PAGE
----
staying ahead of robots
So how do we “stay ahead of the robots” as Euan asks? How do we enhance the things we’re good at to stay relevant, engaged and employed?
How we even think about work may change - what will constitute work when certain aspects of it are automated? As Semple notes, historically we have thought of work in somewhat puritanical terms - something that might be demanding, unpleasant, a duty, not a joy.
the manager and the managed
People who inhabit managerial roles may become a thing of the past, as our increasingly automated and digital way of working obviates managers as purveyors of information or coordinators in chief. For Euan, there is a fundamental shift - management styles, assumptions, morays and procedures are based on the model of managing conscripts.
He noted that he had been on a panel where discussants had reflected that given how bad people’s experience of management has been they might well prefer to have an algorithmic driven interface with the management of their organization as long as it was transparent and clear how it was presenting decisions.
What constitutes management in an AI driven world? Given the networked nature of our world, individuals have the capability and can master skills to work within various networks. They can access the information and data that they need. Networks of autonomous thoughtful, tolerant individuals can coalesce to work productively together as freelancers or networks of freelancers.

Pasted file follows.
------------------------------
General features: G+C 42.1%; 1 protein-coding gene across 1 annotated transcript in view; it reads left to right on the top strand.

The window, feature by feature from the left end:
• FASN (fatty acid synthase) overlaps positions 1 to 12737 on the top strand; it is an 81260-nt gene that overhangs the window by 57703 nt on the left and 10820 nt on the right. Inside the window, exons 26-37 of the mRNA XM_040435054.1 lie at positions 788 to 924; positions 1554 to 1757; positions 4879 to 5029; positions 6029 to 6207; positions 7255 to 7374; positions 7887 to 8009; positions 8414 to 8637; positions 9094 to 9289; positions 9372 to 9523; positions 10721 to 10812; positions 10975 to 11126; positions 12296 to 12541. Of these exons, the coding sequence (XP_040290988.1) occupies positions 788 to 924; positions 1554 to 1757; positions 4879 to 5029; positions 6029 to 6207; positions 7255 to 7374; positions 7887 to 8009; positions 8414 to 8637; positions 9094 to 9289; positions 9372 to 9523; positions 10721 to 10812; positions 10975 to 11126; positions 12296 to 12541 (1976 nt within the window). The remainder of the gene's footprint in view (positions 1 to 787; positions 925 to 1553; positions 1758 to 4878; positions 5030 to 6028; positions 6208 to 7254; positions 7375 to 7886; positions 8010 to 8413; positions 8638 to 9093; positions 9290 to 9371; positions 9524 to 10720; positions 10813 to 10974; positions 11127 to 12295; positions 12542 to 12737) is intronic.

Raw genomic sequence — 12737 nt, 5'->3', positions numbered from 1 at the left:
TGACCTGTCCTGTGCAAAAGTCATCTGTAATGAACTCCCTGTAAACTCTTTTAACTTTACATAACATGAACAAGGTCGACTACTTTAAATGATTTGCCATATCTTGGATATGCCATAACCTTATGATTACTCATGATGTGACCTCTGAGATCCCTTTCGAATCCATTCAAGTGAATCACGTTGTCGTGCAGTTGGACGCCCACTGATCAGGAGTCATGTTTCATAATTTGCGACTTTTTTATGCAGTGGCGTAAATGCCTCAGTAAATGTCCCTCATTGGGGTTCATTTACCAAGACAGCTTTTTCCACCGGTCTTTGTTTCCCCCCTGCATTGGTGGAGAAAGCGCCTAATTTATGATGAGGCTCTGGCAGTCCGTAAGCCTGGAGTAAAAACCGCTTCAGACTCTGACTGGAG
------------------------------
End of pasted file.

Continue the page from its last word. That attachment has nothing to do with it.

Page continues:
Work performance in the Tayloristic model is bounded by consistency, adherence to protocol or procedures. In a different world of work, we may discover whole new ways of adding value to one another. As Euan said "If robots are doing all the routine stuff, organizations will need to attract people who are smart enough to willingly step up and make a difference...and manage the robots.” Organizations say they want transformation, but in actuality they want to tinker, not transform.
the broader society and whither the internet
Organizations and companies and the people in them are challenged, as are our civic institutions. The pace of change and new complexities are outstripping institutional capacity for rational adaptation - leading to frustration and distrust among the populous. Our sense of media being a reliable "fourth estate" has been compromised by propagandist web and TV properties, a proliferation of manufactured, bot-led conversations on social media so we have an increasing sense we live in a ‘post-truth’ society. For Euan, the web is a place of too much marketing, packaged commercial material and so a sense of the promise of the internet is not fulfilled.
As Euan Semple reflected, in the face of the unpredictability in the workplace and sense of the untrustworthiness of the media, people are using their own networks to create meaning and civic cohesion.
The internet is only thirty years old, the web only twenty years on. What can we imagine it will be at fifty? Euan implied that it will need our continued, active, direct engagement in the spirit of David Weinberger - writing ourselves into existence.